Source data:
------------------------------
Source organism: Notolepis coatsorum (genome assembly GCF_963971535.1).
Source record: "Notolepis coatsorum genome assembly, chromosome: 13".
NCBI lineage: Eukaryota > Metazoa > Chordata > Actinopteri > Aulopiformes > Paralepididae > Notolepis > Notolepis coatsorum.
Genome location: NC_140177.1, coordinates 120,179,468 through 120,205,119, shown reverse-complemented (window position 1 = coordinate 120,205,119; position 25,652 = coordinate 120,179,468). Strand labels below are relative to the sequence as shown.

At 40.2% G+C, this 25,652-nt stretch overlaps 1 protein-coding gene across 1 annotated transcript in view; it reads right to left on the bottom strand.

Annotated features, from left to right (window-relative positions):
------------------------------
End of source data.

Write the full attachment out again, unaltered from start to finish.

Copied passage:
Source organism: Notolepis coatsorum (genome assembly GCF_963971535.1).
Source record: "Notolepis coatsorum genome assembly, chromosome: 13".
NCBI lineage: Eukaryota > Metazoa > Chordata > Actinopteri > Aulopiformes > Paralepididae > Notolepis > Notolepis coatsorum.
Genome location: NC_140177.1, coordinates 120,179,468 through 120,205,119, shown reverse-complemented (window position 1 = coordinate 120,205,119; position 25,652 = coordinate 120,179,468). Strand labels below are relative to the sequence as shown.

At 40.2% G+C, this 25,652-nt stretch overlaps 1 protein-coding gene across 1 annotated transcript in view; it reads right to left on the bottom strand.

Annotated features, from left to right (window-relative positions):